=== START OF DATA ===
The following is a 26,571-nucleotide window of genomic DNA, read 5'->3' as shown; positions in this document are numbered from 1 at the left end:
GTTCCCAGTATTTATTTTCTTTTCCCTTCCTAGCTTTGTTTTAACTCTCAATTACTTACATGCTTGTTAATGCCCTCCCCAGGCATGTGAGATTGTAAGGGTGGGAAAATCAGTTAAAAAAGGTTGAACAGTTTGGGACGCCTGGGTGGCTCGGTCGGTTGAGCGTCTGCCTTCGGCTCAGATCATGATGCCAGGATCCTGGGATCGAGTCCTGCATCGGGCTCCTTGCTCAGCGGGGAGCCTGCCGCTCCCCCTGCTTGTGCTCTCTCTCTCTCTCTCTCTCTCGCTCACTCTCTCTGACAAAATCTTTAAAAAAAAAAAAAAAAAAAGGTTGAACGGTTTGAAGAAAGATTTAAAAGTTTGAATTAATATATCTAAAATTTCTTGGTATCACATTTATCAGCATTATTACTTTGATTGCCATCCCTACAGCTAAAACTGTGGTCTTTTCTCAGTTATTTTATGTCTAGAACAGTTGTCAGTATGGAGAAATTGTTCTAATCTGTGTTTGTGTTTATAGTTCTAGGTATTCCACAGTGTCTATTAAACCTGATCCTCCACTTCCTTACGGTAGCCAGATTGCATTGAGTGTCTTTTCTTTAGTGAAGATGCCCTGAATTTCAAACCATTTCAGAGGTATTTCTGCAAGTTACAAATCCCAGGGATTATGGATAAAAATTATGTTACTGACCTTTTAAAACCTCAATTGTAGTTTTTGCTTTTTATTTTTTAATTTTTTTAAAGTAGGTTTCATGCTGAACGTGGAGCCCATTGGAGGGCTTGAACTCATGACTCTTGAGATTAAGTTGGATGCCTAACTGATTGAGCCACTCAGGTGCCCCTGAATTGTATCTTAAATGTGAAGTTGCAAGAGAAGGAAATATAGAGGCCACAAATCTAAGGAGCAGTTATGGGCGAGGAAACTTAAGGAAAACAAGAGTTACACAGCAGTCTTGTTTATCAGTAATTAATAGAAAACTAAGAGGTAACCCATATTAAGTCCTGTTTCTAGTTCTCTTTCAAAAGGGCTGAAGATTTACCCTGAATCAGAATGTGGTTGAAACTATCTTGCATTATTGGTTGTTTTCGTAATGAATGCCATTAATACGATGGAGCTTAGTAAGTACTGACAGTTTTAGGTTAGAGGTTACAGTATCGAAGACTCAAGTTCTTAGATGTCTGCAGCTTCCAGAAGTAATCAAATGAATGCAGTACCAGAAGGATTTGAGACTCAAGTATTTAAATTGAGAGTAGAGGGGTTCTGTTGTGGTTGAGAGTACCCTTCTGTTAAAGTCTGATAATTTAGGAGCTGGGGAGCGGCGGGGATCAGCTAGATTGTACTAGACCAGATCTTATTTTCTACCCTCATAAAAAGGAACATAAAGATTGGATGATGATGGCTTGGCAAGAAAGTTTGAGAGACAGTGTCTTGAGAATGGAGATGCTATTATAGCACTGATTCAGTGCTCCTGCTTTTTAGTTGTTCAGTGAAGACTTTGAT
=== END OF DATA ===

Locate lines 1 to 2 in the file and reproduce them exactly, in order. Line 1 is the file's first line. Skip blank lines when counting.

The following is a 26,571-nucleotide window of genomic DNA, read 5'->3' as shown; positions in this document are numbered from 1 at the left end:
GTTCCCAGTATTTATTTTCTTTTCCCTTCCTAGCTTTGTTTTAACTCTCAATTACTTACATGCTTGTTAATGCCCTCCCCAGGCATGTGAGATTGTAAGGGTGGGAAAATCAGTTAAAAAAGGTTGAACAGTTTGGGACGCCTGGGTGGCTCGGTCGGTTGAGCGTCTGCCTTCGGCTCAGATCATGATGCCAGGATCCTGGGATCGAGTCCTGCATCGGGCTCCTTGCTCAGCGGGGAGCCTGCCGCTCCCCCTGCTTGTGCTCTCTCTCTCTCTCTCTCTCTCGCTCACTCTCTCTGACAAAATCTTTAAAAAAAAAAAAAAAAAAAGGTTGAACGGTTTGAAGAAAGATTTAAAAGTTTGAATTAATATATCTAAAATTTCTTGGTATCACATTTATCAGCATTATTACTTTGATTGCCATCCCTACAGCTAAAACTGTGGTCTTTTCTCAGTTATTTTATGTCTAGAACAGTTGTCAGTATGGAGAAATTGTTCTAATCTGTGTTTGTGTTTATAGTTCTAGGTATTCCACAGTGTCTATTAAACCTGATCCTCCACTTCCTTACGGTAGCCAGATTGCATTGAGTGTCTTTTCTTTAGTGAAGATGCCCTGAATTTCAAACCATTTCAGAGGTATTTCTGCAAGTTACAAATCCCAGGGATTATGGATAAAAATTATGTTACTGACCTTTTAAAACCTCAATTGTAGTTTTTGCTTTTTATTTTTTAATTTTTTTAAAGTAGGTTTCATGCTGAACGTGGAGCCCATTGGAGGGCTTGAACTCATGACTCTTGAGATTAAGTTGGATGCCTAACTGATTGAGCCACTCAGGTGCCCCTGAATTGTATCTTAAATGTGAAGTTGCAAGAGAAGGAAATATAGAGGCCACAAATCTAAGGAGCAGTTATGGGCGAGGAAACTTAAGGAAAACAAGAGTTACACAGCAGTCTTGTTTATCAGTAATTAATAGAAAACTAAGAGGTAACCCATATTAAGTCCTGTTTCTAGTTCTCTTTCAAAAGGGCTGAAGATTTACCCTGAATCAGAATGTGGTTGAAACTATCTTGCATTATTGGTTGTTTTCGTAATGAATGCCATTAATACGATGGAGCTTAGTAAGTACTGACAGTTTTAGGTTAGAGGTTACAGTATCGAAGACTCAAGTTCTTAGATGTCTGCAGCTTCCAGAAGTAATCAAATGAATGCAGTACCAGAAGGATTTGAGACTCAAGTATTTAAATTGAGAGTAGAGGGGTTCTGTTGTGGTTGAGAGTACCCTTCTGTTAAAGTCTGATAATTTAGGAGCTGGGGAGCGGCGGGGATCAGCTAGATTGTACTAGACCAGATCTTATTTTCTACCCTCATAAAAAGGAACATAAAGATTGGATGATGATGGCTTGGCAAGAAAGTTTGAGAGACAGTGTCTTGAGAATGGAGATGCTATTATAGCACTGATTCAGTGCTCCTGCTTTTTAGTTGTTCAGTGAAGACTTTGAT